My mother was a flight attendant for Lufthansa. Growing up in Europe, I got to fly jumpseat with the pilots and witness them in action. Seeing them work in their cockpits with all their little buttons and controls, I thought it was way out of my league and way too hard to be a pilot, but here I am now with my private and instrument licenses and just 2 hours away from getting my commercial license.

What really sparked that interest again was playing on a heli simulator. Just flying around and picking people up and dropping them off in the sim was so much fun for me, so I booked my first intro flight with a 1-hour block. I ended up hovering during my very first hour of flying the R22 and it was history from there!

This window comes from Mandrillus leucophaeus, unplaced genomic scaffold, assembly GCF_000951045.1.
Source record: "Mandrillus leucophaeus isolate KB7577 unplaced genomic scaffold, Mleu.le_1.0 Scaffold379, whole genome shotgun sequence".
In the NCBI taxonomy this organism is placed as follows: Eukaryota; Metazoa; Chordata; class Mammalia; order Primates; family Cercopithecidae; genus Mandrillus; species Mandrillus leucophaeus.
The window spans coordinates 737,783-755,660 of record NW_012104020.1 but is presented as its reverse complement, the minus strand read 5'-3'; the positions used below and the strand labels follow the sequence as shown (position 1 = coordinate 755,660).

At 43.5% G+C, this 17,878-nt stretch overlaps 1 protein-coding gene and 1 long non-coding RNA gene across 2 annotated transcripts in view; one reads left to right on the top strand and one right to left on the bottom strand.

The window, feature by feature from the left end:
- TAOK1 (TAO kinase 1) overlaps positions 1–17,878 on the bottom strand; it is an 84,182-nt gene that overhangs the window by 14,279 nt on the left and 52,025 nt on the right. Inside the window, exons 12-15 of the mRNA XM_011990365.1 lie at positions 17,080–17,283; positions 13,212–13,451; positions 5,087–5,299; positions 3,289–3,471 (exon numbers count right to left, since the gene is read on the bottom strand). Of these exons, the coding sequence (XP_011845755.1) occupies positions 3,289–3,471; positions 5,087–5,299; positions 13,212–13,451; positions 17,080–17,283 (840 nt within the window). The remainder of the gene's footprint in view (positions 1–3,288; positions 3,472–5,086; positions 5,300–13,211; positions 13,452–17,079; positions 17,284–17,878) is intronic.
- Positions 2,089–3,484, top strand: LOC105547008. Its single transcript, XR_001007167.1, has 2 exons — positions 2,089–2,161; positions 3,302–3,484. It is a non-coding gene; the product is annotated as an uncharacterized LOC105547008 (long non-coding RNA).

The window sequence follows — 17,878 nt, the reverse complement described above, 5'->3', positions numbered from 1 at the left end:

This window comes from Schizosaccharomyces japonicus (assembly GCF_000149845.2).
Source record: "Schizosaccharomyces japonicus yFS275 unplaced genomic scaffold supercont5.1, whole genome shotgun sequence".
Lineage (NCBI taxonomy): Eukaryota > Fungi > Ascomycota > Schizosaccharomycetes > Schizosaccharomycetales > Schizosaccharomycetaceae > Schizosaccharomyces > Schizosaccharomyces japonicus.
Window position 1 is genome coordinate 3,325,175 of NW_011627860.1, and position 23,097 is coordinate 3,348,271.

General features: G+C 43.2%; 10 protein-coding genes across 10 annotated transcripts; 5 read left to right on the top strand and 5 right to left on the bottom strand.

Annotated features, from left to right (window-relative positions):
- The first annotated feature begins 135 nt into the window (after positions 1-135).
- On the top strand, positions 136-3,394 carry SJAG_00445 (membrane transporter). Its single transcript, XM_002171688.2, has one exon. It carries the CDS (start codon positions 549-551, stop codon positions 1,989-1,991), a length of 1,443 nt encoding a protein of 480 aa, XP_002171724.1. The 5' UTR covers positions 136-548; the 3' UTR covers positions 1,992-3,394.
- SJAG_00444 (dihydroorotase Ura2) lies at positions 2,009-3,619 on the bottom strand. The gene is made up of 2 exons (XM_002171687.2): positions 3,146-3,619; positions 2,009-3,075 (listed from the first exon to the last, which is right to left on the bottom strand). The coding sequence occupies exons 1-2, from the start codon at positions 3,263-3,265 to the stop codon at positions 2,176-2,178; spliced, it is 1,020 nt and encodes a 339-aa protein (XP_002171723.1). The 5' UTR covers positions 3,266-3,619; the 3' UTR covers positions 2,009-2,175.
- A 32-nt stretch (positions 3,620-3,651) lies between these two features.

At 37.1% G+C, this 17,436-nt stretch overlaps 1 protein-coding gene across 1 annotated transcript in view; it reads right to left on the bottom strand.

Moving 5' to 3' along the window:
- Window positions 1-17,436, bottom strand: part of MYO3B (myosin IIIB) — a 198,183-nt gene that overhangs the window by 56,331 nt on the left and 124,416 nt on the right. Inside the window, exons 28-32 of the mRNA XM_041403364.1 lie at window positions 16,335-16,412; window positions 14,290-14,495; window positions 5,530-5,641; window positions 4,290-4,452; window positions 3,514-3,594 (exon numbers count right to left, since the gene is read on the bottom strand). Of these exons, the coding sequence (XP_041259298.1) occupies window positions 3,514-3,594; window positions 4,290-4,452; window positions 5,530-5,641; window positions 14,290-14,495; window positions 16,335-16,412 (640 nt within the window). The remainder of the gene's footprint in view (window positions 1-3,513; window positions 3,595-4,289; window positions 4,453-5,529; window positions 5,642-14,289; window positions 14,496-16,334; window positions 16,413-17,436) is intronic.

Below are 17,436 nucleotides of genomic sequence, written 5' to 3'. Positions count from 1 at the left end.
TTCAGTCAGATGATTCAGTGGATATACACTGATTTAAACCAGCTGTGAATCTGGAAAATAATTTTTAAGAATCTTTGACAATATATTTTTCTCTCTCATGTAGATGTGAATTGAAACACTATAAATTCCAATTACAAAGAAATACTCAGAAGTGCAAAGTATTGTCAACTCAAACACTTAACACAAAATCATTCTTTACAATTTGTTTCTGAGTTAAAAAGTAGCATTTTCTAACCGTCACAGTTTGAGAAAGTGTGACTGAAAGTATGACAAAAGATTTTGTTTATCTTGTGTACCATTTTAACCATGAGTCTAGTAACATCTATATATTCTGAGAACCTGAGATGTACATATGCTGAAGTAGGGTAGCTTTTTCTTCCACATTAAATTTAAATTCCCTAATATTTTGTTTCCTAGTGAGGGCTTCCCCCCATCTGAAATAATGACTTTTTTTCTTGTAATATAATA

Independent really feels almost like my second home.

Helicopter pilot after passing checkride for private pilot's license
Brandon Vonfreter experienced the excitement of flying through a flight simulator. Now, he’s a pilot himself. Thanks to Brandon for the photo!

Flight paramedic takes the controls

Russell Johnson

I’ve always wanted to fly. My career choices led me to become a flight paramedic. Flying in the back for a living pushed me even further in a career in aviation. Being so close to the controls without being allowed to touch them was just too much for me to handle. I’ve just gained my private pilot license and am working on my instrument and commercial ratings with Independent. 

Best decision ever.